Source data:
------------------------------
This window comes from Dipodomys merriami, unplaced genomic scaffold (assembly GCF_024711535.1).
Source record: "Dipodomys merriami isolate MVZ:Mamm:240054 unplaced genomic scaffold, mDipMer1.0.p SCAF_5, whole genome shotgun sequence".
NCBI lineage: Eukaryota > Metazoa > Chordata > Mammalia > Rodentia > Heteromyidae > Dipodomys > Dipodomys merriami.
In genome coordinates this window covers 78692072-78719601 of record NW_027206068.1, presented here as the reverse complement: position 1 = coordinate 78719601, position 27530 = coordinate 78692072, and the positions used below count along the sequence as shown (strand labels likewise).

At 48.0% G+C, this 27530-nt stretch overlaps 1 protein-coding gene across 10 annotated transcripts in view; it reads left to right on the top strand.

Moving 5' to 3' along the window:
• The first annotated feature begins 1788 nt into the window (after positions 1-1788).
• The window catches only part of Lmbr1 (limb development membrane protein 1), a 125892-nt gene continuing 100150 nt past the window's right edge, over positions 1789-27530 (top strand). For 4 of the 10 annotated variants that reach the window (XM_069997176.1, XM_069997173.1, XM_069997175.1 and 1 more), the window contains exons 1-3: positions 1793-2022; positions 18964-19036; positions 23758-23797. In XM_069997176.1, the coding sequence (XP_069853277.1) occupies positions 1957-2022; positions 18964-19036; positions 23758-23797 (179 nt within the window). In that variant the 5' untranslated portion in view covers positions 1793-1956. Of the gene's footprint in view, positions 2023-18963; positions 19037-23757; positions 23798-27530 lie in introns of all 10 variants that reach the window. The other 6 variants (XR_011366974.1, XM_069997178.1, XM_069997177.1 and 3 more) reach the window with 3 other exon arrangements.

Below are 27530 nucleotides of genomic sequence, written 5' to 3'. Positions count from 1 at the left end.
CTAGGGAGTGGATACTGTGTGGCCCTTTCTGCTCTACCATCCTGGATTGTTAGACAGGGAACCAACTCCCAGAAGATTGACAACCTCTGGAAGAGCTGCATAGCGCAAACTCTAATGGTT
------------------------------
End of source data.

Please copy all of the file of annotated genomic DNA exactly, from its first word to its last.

This window comes from Dipodomys merriami, unplaced genomic scaffold (assembly GCF_024711535.1).
Source record: "Dipodomys merriami isolate MVZ:Mamm:240054 unplaced genomic scaffold, mDipMer1.0.p SCAF_5, whole genome shotgun sequence".
NCBI lineage: Eukaryota > Metazoa > Chordata > Mammalia > Rodentia > Heteromyidae > Dipodomys > Dipodomys merriami.
In genome coordinates this window covers 78692072-78719601 of record NW_027206068.1, presented here as the reverse complement: position 1 = coordinate 78719601, position 27530 = coordinate 78692072, and the positions used below count along the sequence as shown (strand labels likewise).

At 48.0% G+C, this 27530-nt stretch overlaps 1 protein-coding gene across 10 annotated transcripts in view; it reads left to right on the top strand.

Moving 5' to 3' along the window:
• The first annotated feature begins 1788 nt into the window (after positions 1-1788).
• The window catches only part of Lmbr1 (limb development membrane protein 1), a 125892-nt gene continuing 100150 nt past the window's right edge, over positions 1789-27530 (top strand). For 4 of the 10 annotated variants that reach the window (XM_069997176.1, XM_069997173.1, XM_069997175.1 and 1 more), the window contains exons 1-3: positions 1793-2022; positions 18964-19036; positions 23758-23797. In XM_069997176.1, the coding sequence (XP_069853277.1) occupies positions 1957-2022; positions 18964-19036; positions 23758-23797 (179 nt within the window). In that variant the 5' untranslated portion in view covers positions 1793-1956. Of the gene's footprint in view, positions 2023-18963; positions 19037-23757; positions 23798-27530 lie in introns of all 10 variants that reach the window. The other 6 variants (XR_011366974.1, XM_069997178.1, XM_069997177.1 and 3 more) reach the window with 3 other exon arrangements.

Below are 27530 nucleotides of genomic sequence, written 5' to 3'. Positions count from 1 at the left end.
CTAGGGAGTGGATACTGTGTGGCCCTTTCTGCTCTACCATCCTGGATTGTTAGACAGGGAACCAACTCCCAGAAGATTGACAACCTCTGGAAGAGCTGCATAGCGCAAACTCTAATGGTT